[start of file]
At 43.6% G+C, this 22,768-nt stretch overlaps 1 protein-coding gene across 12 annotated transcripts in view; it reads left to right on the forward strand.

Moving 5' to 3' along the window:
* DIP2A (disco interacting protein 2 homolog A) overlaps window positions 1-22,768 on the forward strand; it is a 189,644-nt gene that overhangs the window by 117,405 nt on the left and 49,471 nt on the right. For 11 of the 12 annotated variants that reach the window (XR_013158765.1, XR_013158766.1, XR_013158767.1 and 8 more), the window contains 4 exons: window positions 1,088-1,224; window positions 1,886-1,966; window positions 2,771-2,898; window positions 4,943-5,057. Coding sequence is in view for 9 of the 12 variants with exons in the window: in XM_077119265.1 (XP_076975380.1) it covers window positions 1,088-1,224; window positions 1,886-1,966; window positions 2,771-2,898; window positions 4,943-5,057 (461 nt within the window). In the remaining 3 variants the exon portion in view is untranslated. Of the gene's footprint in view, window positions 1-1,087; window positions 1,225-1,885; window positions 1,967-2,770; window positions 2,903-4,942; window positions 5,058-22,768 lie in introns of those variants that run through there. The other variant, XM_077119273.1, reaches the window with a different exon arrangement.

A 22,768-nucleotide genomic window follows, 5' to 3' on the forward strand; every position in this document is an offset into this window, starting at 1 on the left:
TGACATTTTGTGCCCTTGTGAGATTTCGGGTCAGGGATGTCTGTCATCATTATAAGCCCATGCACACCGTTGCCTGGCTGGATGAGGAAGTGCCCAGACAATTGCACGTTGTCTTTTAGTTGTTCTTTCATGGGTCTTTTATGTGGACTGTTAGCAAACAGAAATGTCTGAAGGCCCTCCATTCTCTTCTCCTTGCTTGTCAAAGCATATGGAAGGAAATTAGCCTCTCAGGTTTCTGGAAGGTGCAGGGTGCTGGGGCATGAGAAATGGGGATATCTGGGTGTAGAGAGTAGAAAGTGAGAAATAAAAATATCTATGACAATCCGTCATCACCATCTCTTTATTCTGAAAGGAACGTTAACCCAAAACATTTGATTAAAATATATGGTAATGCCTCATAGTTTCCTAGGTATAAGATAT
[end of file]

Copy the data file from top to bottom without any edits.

At 43.6% G+C, this 22,768-nt stretch overlaps 1 protein-coding gene across 12 annotated transcripts in view; it reads left to right on the forward strand.

Moving 5' to 3' along the window:
* DIP2A (disco interacting protein 2 homolog A) overlaps window positions 1-22,768 on the forward strand; it is a 189,644-nt gene that overhangs the window by 117,405 nt on the left and 49,471 nt on the right. For 11 of the 12 annotated variants that reach the window (XR_013158765.1, XR_013158766.1, XR_013158767.1 and 8 more), the window contains 4 exons: window positions 1,088-1,224; window positions 1,886-1,966; window positions 2,771-2,898; window positions 4,943-5,057. Coding sequence is in view for 9 of the 12 variants with exons in the window: in XM_077119265.1 (XP_076975380.1) it covers window positions 1,088-1,224; window positions 1,886-1,966; window positions 2,771-2,898; window positions 4,943-5,057 (461 nt within the window). In the remaining 3 variants the exon portion in view is untranslated. Of the gene's footprint in view, window positions 1-1,087; window positions 1,225-1,885; window positions 1,967-2,770; window positions 2,903-4,942; window positions 5,058-22,768 lie in introns of those variants that run through there. The other variant, XM_077119273.1, reaches the window with a different exon arrangement.

A 22,768-nucleotide genomic window follows, 5' to 3' on the forward strand; every position in this document is an offset into this window, starting at 1 on the left:
TGACATTTTGTGCCCTTGTGAGATTTCGGGTCAGGGATGTCTGTCATCATTATAAGCCCATGCACACCGTTGCCTGGCTGGATGAGGAAGTGCCCAGACAATTGCACGTTGTCTTTTAGTTGTTCTTTCATGGGTCTTTTATGTGGACTGTTAGCAAACAGAAATGTCTGAAGGCCCTCCATTCTCTTCTCCTTGCTTGTCAAAGCATATGGAAGGAAATTAGCCTCTCAGGTTTCTGGAAGGTGCAGGGTGCTGGGGCATGAGAAATGGGGATATCTGGGTGTAGAGAGTAGAAAGTGAGAAATAAAAATATCTATGACAATCCGTCATCACCATCTCTTTATTCTGAAAGGAACGTTAACCCAAAACATTTGATTAAAATATATGGTAATGCCTCATAGTTTCCTAGGTATAAGATAT